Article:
On the other hand
Lawson Johnston quotes some numbers which give him comfort. “The central Liverpool office market has lost something like 2m sq ft of floorspace in the last five years – space that has been converted to residential or hotels or just vanished. So the supply-demand balance for really great space is much tighter.”
Creating a market
The gamble Kinrise is taking is as much on Manchester as it is for Liverpool, because the Kinrise hope is that at least some of the larger Manchester-focused occupiers will see Martins as competitively priced. “There’s very little high-quality characterful space on offer in Liverpool,” Lawson Johnston says of the city market. He adds: “There’s also a good rationale for relocation because talent is available in Liverpool, and with Martins they will be in the characterful building that’s missing, so it will be a really good option for occupiers looking at other cities.” But there’s no doubt, this is about creating a market as much as it is about responding to one that already exists.
And then the obvious
Repurposing historic buildings is tricky. Repurposing big, super-solid examples like Martins Bank (built in 1927-33 of Portland stone on a steel frame) is even harder. This one has defied redevelopment since Barclays pulled out in 2009. Castlewood Property promoted a hotel conversion in 2014, and it is a tribute to the viability problems the building posed that they proposed adding more rooms in 2015. Neither plan came to anything, and Castlewood sold in 2016. Starwood bought Martins that year, resurrecting the hotel plan in 2019. But it evidently decided to give up the game, as the sale to Kinrise suggests.
Done this before
“Everything in old buildings is complicated: they fight back. Fortunately, we are used to that in our Manchester buildings,” says Lawson Johnston. The saving grace at Martins is that converting an office building into another better office building is inherently less complicated than converting it into a hotel (think plumbing, for a start). The next stage will be to assemble a professional team, with the aim of submitting a planning application in the first quarter of 2022. Work on site will begin as soon as possible with completion by mid-2024.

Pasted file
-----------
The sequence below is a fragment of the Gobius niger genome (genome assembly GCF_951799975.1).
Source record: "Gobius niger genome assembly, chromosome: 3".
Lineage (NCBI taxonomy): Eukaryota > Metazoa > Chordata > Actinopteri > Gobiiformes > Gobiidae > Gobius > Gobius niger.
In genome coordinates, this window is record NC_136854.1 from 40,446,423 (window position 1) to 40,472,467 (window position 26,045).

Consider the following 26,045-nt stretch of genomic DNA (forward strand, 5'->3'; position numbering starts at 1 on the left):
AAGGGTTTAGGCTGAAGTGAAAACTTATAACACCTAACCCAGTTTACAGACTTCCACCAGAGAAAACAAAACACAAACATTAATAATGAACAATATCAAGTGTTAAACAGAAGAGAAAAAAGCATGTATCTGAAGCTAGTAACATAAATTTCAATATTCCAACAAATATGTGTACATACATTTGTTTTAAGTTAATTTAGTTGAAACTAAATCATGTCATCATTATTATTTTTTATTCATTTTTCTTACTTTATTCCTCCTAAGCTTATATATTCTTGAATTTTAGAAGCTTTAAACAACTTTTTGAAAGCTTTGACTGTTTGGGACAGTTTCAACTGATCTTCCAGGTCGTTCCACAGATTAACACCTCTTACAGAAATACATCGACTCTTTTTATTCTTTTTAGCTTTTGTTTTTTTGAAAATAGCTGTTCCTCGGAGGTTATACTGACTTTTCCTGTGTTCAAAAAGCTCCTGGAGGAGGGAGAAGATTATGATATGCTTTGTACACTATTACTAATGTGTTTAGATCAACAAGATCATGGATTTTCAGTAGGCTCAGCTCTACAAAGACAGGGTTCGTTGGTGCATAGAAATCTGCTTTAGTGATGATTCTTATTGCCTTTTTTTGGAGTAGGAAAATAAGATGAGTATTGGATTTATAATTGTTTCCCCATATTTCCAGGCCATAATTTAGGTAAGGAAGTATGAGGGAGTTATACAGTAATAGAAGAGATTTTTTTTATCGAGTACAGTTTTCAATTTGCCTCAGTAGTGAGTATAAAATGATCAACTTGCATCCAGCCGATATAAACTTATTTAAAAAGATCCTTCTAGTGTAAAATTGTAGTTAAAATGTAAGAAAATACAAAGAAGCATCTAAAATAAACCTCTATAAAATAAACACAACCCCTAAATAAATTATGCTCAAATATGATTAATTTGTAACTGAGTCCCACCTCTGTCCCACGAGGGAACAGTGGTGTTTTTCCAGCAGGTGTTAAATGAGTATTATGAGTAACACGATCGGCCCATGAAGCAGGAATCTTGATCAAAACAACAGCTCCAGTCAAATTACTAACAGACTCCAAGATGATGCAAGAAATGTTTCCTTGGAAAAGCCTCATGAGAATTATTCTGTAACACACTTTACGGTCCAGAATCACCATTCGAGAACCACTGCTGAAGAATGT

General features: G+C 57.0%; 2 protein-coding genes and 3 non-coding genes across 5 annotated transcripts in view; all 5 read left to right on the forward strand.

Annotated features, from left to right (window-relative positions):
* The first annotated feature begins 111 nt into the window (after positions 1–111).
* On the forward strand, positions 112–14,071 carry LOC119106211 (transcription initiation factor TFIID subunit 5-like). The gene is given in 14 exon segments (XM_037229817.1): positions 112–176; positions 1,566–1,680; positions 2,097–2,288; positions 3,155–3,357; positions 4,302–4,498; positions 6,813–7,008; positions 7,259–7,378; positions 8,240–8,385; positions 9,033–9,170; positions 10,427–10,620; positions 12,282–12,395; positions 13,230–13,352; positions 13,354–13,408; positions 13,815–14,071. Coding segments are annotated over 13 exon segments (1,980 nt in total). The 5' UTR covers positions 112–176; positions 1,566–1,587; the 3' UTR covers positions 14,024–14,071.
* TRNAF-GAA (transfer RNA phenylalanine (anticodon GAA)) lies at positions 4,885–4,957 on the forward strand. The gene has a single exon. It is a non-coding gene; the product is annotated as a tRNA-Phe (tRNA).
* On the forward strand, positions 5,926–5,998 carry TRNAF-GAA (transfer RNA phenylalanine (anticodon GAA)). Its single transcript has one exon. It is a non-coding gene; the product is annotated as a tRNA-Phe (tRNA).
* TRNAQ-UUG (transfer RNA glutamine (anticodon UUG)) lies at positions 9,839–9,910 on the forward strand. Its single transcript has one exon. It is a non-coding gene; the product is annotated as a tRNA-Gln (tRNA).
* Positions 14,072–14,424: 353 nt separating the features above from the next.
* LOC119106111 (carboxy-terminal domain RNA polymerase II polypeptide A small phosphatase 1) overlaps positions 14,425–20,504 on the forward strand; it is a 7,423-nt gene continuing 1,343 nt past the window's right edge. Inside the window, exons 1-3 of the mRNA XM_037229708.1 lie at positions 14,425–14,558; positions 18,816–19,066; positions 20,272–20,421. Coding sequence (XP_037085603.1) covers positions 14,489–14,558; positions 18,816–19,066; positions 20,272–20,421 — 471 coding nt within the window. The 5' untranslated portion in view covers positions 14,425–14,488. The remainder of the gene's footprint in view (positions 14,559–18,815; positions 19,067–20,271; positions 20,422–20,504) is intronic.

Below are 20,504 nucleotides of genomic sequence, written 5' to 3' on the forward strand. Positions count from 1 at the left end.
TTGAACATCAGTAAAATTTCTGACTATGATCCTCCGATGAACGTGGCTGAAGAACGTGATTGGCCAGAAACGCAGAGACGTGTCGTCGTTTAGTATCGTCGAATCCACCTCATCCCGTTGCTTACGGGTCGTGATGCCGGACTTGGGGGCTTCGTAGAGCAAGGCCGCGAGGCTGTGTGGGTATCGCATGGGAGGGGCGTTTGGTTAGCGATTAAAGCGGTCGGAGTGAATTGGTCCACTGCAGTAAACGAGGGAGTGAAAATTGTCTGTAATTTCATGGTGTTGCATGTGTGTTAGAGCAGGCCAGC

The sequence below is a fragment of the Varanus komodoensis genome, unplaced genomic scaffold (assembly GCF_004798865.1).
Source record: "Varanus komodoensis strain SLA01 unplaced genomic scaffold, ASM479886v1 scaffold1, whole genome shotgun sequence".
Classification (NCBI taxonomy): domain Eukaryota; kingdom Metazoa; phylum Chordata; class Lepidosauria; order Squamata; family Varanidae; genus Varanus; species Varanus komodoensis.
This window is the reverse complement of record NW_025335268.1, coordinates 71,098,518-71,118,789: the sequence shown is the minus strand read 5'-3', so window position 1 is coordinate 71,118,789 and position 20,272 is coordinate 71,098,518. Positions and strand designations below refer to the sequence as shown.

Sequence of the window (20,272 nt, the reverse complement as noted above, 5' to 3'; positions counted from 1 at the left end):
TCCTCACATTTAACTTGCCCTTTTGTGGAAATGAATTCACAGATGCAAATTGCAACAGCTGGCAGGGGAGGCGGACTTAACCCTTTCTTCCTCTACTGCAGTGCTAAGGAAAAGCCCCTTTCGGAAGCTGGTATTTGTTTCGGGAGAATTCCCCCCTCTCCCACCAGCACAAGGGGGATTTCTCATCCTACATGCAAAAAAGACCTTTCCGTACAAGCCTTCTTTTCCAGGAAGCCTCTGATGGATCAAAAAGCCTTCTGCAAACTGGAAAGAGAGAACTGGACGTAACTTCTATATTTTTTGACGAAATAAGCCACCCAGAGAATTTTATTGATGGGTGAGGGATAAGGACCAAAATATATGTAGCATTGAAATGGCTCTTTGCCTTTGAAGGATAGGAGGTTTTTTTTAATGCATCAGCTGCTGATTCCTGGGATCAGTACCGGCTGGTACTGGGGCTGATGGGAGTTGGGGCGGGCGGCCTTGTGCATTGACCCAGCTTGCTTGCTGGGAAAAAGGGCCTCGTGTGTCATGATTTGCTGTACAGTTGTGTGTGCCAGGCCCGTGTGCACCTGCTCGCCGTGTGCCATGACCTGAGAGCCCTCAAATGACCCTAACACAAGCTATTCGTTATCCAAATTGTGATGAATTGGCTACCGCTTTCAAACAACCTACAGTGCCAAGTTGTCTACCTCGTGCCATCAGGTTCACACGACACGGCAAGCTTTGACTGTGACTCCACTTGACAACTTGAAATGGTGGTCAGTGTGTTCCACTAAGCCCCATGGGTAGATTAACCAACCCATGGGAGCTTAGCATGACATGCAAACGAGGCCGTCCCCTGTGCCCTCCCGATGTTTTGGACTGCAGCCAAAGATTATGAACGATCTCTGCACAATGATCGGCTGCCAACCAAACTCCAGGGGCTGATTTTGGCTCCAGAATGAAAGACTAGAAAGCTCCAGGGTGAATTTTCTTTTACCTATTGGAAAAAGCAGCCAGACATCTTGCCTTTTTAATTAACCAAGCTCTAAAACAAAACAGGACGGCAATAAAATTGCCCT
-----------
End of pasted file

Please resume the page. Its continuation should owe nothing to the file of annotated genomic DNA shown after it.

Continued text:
Issues to address
Agents have lots of questions, including: will this be phased? Will it all be speculative? And, will it really add up? Ian Steele, principal at Avison Young, says: “There is nothing much to give developers comfort in the 2020 take-up figures, particularly if they want larger deals. Of course, it is hard to say what the market will be like in 2023/24, and we know there are some lease events coming up that could provide big deals, but we also know that some of those occupiers who we anticipate being in the market in 2023/24 are now signing re-gears on existing leases.”
Conclusion: A bold market test. If it works, everyone will say it was obvious.
IN CASE YOU MISSED IT…
The Beetham curse
Beetham Tower, Manchester’s first serious skyscraper, has been sold for a nominal sum. Ground Rents Income Fund has, along the way, offloaded an expensive requirement to rectify problems including replacing 1,400 windows over 47-storeys. The deal comes after several years of upset and legal wrangling. As far back as 2014 work began on urgent repairs, which progressed until chosen contractor, Carillion, collapsed in January 2018. In truth the curse goes back much further.